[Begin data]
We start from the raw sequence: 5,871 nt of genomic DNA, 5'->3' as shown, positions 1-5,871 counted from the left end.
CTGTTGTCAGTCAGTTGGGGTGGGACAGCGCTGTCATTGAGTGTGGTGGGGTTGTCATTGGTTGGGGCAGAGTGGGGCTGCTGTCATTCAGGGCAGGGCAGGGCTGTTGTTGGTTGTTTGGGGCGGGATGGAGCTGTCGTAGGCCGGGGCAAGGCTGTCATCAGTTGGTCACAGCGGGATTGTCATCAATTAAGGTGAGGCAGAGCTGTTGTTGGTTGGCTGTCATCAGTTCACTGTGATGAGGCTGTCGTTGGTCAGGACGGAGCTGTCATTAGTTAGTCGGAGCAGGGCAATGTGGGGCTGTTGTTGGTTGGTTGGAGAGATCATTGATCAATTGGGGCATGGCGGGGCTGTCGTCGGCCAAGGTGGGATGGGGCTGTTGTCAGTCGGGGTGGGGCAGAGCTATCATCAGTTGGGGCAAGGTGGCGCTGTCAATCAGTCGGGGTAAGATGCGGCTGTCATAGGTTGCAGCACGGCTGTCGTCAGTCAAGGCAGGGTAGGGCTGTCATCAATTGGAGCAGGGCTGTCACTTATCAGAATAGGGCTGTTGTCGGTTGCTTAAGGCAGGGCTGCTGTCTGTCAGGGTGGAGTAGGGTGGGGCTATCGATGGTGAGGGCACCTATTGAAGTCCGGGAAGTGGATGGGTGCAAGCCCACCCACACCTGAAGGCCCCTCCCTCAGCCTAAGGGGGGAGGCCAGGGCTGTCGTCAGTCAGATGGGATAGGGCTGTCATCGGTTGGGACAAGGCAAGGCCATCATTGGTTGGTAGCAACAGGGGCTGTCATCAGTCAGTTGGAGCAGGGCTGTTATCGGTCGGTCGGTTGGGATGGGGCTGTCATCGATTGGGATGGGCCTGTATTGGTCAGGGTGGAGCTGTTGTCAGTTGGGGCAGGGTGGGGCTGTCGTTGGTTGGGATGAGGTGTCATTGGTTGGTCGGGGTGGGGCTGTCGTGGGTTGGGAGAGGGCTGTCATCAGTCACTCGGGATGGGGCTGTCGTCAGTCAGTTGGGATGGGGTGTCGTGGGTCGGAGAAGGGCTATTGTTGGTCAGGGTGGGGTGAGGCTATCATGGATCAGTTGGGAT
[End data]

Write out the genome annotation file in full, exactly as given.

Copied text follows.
We start from the raw sequence: 5,871 nt of genomic DNA, 5'->3' as shown, positions 1-5,871 counted from the left end.
CTGTTGTCAGTCAGTTGGGGTGGGACAGCGCTGTCATTGAGTGTGGTGGGGTTGTCATTGGTTGGGGCAGAGTGGGGCTGCTGTCATTCAGGGCAGGGCAGGGCTGTTGTTGGTTGTTTGGGGCGGGATGGAGCTGTCGTAGGCCGGGGCAAGGCTGTCATCAGTTGGTCACAGCGGGATTGTCATCAATTAAGGTGAGGCAGAGCTGTTGTTGGTTGGCTGTCATCAGTTCACTGTGATGAGGCTGTCGTTGGTCAGGACGGAGCTGTCATTAGTTAGTCGGAGCAGGGCAATGTGGGGCTGTTGTTGGTTGGTTGGAGAGATCATTGATCAATTGGGGCATGGCGGGGCTGTCGTCGGCCAAGGTGGGATGGGGCTGTTGTCAGTCGGGGTGGGGCAGAGCTATCATCAGTTGGGGCAAGGTGGCGCTGTCAATCAGTCGGGGTAAGATGCGGCTGTCATAGGTTGCAGCACGGCTGTCGTCAGTCAAGGCAGGGTAGGGCTGTCATCAATTGGAGCAGGGCTGTCACTTATCAGAATAGGGCTGTTGTCGGTTGCTTAAGGCAGGGCTGCTGTCTGTCAGGGTGGAGTAGGGTGGGGCTATCGATGGTGAGGGCACCTATTGAAGTCCGGGAAGTGGATGGGTGCAAGCCCACCCACACCTGAAGGCCCCTCCCTCAGCCTAAGGGGGGAGGCCAGGGCTGTCGTCAGTCAGATGGGATAGGGCTGTCATCGGTTGGGACAAGGCAAGGCCATCATTGGTTGGTAGCAACAGGGGCTGTCATCAGTCAGTTGGAGCAGGGCTGTTATCGGTCGGTCGGTTGGGATGGGGCTGTCATCGATTGGGATGGGCCTGTATTGGTCAGGGTGGAGCTGTTGTCAGTTGGGGCAGGGTGGGGCTGTCGTTGGTTGGGATGAGGTGTCATTGGTTGGTCGGGGTGGGGCTGTCGTGGGTTGGGAGAGGGCTGTCATCAGTCACTCGGGATGGGGCTGTCGTCAGTCAGTTGGGATGGGGTGTCGTGGGTCGGAGAAGGGCTATTGTTGGTCAGGGTGGGGTGAGGCTATCATGGATCAGTTGGGAT